Angers, the capital of the historic Province of Anjou, is considered among the most beautiful cities in France. Foremost among its notable churches is the soaring twin-spired Cathedral of Saint Maurice (12th-13th century). In contrast is the massive, broad and brooding Castle (château) of Angers (a replacement from the early 13th century), with its moat and magnificent towers. The site, occupied by celtic tribes (the Andecavi, a Gallic tribe that was overrun by the Romans), became a great gallo-roman town, Juliomagus, after the insurgency died down. The city suffered severely from the invasions of the Normans (in 845 and succeeding years). Today the castle of Angers houses a tapestry museum that includes the famous, 140 meters long Apocalypse series of Nicholas Bataille who did the weaving and Hennequin de Bruges did the painting. http://www.castles.org/ Angers lies along the Maine River 5 miles (8 km) above the latter's junction with the Loire River, northeast of Nantes and west of Tours.
The flower beds and lawns, which decorate the ancient filled-in moat, cannot distract one from the forboading feeling one experiences in front of 165 ft high walls and the seventeen tours stringing out a half-mile. Upon a hill overlooking the River Maine, King and Saint Louis built this feudal citadel, inspired by the fortresses in the Holy Land. He had it rise upon the very site of the previous Château de Foulques, a name that evokes the history of Anjou from the tenth to the thirteenth centuries. Begun in 1230, the citadel was finished eleven years later and presented to the king's younger brother, Charles, to whom the province of Anjou (controlled by the Norman-English until 1204) had been given in appanage (based on medieval Latin appanare "to be provided with the means of subsistence" -- from ad - meaning "to" and pains - "bread"). http://en.wikipedia.org/wiki/Angers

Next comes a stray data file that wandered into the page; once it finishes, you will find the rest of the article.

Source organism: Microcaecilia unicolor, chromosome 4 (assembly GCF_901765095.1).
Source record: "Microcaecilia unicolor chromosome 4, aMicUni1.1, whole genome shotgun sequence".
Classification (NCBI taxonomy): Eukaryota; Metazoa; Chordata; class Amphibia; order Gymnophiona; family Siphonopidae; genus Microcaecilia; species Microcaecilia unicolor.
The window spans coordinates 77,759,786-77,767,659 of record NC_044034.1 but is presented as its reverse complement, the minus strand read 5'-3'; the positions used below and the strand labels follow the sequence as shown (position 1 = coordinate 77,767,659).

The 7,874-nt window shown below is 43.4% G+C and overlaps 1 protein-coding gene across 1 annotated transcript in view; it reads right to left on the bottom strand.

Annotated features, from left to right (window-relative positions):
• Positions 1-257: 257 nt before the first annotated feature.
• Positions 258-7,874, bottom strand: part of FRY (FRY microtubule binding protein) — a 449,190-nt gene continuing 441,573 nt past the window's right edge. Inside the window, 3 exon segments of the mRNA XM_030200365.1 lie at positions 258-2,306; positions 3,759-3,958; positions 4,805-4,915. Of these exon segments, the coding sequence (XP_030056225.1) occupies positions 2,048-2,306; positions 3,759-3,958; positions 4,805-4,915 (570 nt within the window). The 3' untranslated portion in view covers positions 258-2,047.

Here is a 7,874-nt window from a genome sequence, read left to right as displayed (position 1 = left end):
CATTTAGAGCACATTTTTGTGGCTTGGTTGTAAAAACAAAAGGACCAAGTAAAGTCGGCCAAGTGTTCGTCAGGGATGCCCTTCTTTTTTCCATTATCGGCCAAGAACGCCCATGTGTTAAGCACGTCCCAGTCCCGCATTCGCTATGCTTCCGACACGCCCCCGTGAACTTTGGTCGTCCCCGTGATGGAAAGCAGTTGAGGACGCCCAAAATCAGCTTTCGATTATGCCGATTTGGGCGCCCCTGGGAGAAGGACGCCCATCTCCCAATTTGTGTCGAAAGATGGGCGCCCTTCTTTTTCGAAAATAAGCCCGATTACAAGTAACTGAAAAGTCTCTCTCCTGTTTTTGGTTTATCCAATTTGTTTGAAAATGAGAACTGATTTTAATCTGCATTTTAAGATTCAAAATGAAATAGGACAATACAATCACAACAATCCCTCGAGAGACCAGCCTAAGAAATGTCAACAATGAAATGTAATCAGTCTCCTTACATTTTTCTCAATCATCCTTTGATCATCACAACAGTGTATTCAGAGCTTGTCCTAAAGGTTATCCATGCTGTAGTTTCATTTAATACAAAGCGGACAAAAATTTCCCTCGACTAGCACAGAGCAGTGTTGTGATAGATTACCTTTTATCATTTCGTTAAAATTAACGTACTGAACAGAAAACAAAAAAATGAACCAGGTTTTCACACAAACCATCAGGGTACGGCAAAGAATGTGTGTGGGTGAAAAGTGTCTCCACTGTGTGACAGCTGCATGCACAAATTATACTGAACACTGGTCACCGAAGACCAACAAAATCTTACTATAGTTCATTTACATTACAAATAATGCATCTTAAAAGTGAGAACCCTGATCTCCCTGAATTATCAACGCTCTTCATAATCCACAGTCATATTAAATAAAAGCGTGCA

Angers sponsors a wine fair each year in mid-winter. Clos de la Coulée de Serrant, near the Chateau de la Roche aux Moines (west of the city of Angers, near Savennières), produces white wine (chenin blanc). It is a typical produit one finds along the Loire and at the local fair: http://www.wineterroirs.com/2006/02/joly_serrant.html. Domaine de Rochambeau is 10km due south of Angers on the southside of the Loire. It relates that Chenin grapes have been grown in the Valley since the 15th century. http://www.domaine-rochambeau.com/vins.html
Ingelger I, Viscount of Anjou and Orléans (845 - 888) held territory around Orléans and Angers at the end of the 9th century. The son of Tertullus (or Tertulle) and wife Petronilla (whose grandfather was Holy Roman Emperor Charlemagne), Ingelger was born in Anjou and christened at St. Martin in Tours. His son, Fulk I (Foulques), became the Count of Anjou. After Robert the Strong, he directed the resistance to the Norman invasions along the Loire. Ingeleger eventually died at the age of 43 in Tours. Through his descendant Geoffrey Plantagenêt, (Count of Anjou and Duke of Normandy), father of Henry II of England, he is an ancestor to the present-day British royal family, including Elizabeth II, Queen of Great Britain and Northern Ireland, her son, Prince Charles, Prince of Wales and this webmaster. Fulk I was permanently at war with the Normans and the Bretons. He occupied the county of Nantes in 907, but abandoned it to the Bretons in 919. More about the counts and families who held claim to Anjou is HERE.